Physical Keys Not Just For Doors Anymore, Now Available For Windows

Physical Key Locks and Unlocks Windows Computer

If you have ever forgotten your computer password after a long weekend or maybe you can remember it but just can’t seem to type it correctly, [Thomas] has a project for you. It’s a physical key that locks and unlocks your PC.

So how does it work? The heart of the project is an Arduino Leonardo. You may recall that this board is a bit different from the preceding Arduinos as it can enumerate on a host computer as a Human Interface Device (HID), such as a keyboard or mouse. The Arduino sketch continually reads an input pin using an internal pull-up resistor to make it logic high with the key switch connecting the signal to ground. When the Arduino sees the pin change from high to low, it sends out a keyboard command consisting of the Windows Key and “L”, which is the keyboard shortcut for locking the computer.

When the physical key is turned again, the Arduino sees the pin change back to a high state and it again emulates a keyboard but this time enters your password. You do have to include your password in the Arduino sketch for this to work. In addition, there are two LED’s wired up to show if the computer is locked or not, but you’ll be able to tell pretty quick when trying to get back to work.

The Arduino sketch and Frtitzing diagram are available at the above link in case you would like to make one yourself.

21 thoughts on “Physical Keys Not Just For Doors Anymore, Now Available For Windows

    1. That worked when computers came with one single possible keyboard port, it’s going to be harder with a computer with 8 USB ports in 3 locations, especially if you also want other USB hardware to keep working when the keyboard is locked out.

      1. Set policy to require Admin-rights to perform plug&play installs
        Install keyboard/mouse – just whatever to cut the power to those two devices
        also disable OSK , just to be sure :D

  1. Great, now do it over again, but use a piece of PCB with a serial memory as the key, and store the password(s) on the serial memory, encrypted if possible.

    One idea for a simple encryption is a one-time-pad type mask in the lock, that way anyone finding just the key wouldn’t know the password, they would need access to the mask in the microcontroller.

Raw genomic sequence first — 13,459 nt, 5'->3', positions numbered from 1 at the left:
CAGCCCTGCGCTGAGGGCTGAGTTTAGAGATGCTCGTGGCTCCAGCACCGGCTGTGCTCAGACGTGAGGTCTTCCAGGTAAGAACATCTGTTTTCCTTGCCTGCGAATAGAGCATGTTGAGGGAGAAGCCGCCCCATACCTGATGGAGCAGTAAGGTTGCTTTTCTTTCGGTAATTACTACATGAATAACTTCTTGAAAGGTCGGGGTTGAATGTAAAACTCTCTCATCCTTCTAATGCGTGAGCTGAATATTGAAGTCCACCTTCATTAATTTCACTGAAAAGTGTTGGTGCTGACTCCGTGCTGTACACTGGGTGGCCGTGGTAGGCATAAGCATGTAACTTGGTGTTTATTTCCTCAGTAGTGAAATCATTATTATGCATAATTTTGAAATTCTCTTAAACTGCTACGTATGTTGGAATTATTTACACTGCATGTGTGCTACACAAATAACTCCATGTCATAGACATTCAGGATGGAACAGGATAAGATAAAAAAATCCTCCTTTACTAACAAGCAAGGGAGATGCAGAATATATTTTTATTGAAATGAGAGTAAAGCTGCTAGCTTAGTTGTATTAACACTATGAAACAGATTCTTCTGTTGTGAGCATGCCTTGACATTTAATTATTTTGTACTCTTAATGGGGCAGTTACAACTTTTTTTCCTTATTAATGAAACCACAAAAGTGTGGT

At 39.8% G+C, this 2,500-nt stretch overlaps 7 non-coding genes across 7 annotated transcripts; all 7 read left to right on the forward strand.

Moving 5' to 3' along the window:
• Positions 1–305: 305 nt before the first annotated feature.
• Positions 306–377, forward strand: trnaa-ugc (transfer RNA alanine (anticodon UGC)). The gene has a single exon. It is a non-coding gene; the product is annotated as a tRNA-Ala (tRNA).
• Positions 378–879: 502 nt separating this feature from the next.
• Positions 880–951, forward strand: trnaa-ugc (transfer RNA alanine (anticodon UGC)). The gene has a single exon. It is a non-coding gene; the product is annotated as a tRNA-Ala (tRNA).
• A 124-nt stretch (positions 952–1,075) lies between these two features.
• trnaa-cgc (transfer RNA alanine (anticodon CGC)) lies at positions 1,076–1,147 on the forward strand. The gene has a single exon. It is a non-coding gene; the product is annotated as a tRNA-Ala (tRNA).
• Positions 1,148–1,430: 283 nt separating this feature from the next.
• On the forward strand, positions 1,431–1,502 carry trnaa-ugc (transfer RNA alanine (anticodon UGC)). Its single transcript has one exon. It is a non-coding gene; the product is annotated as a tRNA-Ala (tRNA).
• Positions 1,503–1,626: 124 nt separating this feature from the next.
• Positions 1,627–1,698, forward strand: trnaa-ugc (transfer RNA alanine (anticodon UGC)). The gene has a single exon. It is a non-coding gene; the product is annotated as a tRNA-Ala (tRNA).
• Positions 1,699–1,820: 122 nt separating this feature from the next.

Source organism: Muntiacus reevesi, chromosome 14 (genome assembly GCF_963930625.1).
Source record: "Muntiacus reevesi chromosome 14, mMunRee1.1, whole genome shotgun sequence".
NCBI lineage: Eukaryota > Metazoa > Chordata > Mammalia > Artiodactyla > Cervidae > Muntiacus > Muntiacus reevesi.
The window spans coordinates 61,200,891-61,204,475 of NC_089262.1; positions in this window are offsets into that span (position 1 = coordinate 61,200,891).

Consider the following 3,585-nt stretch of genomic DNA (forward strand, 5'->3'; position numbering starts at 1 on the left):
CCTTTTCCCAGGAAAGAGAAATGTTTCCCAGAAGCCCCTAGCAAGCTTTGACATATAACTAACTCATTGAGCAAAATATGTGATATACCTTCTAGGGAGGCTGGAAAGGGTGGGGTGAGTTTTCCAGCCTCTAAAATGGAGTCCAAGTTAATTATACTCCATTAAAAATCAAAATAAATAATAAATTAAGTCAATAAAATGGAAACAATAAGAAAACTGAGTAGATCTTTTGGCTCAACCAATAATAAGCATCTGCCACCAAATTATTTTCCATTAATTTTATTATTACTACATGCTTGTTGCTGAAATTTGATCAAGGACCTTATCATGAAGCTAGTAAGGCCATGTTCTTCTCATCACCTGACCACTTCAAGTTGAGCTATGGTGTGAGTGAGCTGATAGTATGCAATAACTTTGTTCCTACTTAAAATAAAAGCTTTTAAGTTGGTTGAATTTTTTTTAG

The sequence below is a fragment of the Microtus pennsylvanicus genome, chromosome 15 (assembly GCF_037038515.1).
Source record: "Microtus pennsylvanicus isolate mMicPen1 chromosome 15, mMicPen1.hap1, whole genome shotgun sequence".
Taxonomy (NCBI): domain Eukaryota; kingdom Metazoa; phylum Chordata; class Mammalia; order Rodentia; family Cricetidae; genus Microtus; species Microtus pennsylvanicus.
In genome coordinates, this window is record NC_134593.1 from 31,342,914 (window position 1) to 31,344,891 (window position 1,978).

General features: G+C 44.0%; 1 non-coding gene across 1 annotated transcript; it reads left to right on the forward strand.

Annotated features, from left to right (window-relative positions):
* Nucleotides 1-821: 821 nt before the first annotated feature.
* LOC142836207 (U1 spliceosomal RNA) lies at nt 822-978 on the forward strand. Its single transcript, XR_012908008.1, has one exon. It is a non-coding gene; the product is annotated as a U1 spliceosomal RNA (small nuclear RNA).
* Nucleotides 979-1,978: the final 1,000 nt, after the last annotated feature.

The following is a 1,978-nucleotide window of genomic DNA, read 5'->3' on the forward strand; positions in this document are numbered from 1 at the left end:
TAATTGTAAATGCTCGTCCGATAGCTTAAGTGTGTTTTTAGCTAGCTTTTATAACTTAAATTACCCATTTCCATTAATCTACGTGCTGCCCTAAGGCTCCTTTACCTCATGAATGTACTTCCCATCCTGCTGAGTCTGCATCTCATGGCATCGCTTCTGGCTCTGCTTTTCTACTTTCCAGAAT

2. Perhaps it should have custom software running on the PC that serves as a Windows Credential Provider. (Or for Linuxey types, an xlock style program.)

    While the highlight of the hack is undoubtedly the coupling of a physical key with the computer, for security I’d probably just use Windows’s already-present capability to use a smart card to log in with. That way the computer can’t be compromised by a lockpick either. ;)

  3. With this level of security, you could also write down the password and put it in a box, next to the keyboard!

    Two attack vectors:
    – take it apart, short the lock pins with paperclip
    – plug it into a different computer, short the pins: plaintext password is revealed

  4. So

    Does this disable the keyboard?

    Can you lock your pc from the keyboard with the key in unlocked position?

    Then you are out of synch with the key and need to use the keyboard to log back in?

  5. For those who are competent wiring line level electrics, just add a properly rated key switch in series with the power supply input wiring.

    Yes, this could be circumvented by replacing/rewiring the power supply, but anyone who has that level of access to your computer could just take the hard drive and run anyway.

  6. Old computers (very old) like the PDP-8 had a key operated power switch. Keys offer more security for very important systems. Looking over a shoulder is easier than stealing

  7. “Lightbulb” – For laptops with cameras use QR code printed on a piece of plastic attached to your keys to unlock your computer. Sure, it can be copied once the attacker gets access to it, but should be more secure than unlocking with face supported on some versions of windows. Nothing beats the remembered password though. Opinions?

    1. It could work, good idea! Indeed more secure than any face recognition. I would put a small QR but with a large, high entropy code.

      As almost any physical key, it can be “copied” using a photo of it: That is why you never show your keys, anyway.

      There is always the balance between security and convenience. Remembered passwords are good, but public-key cryptography is better because its “password” (if any) never has to travel outside your computer.

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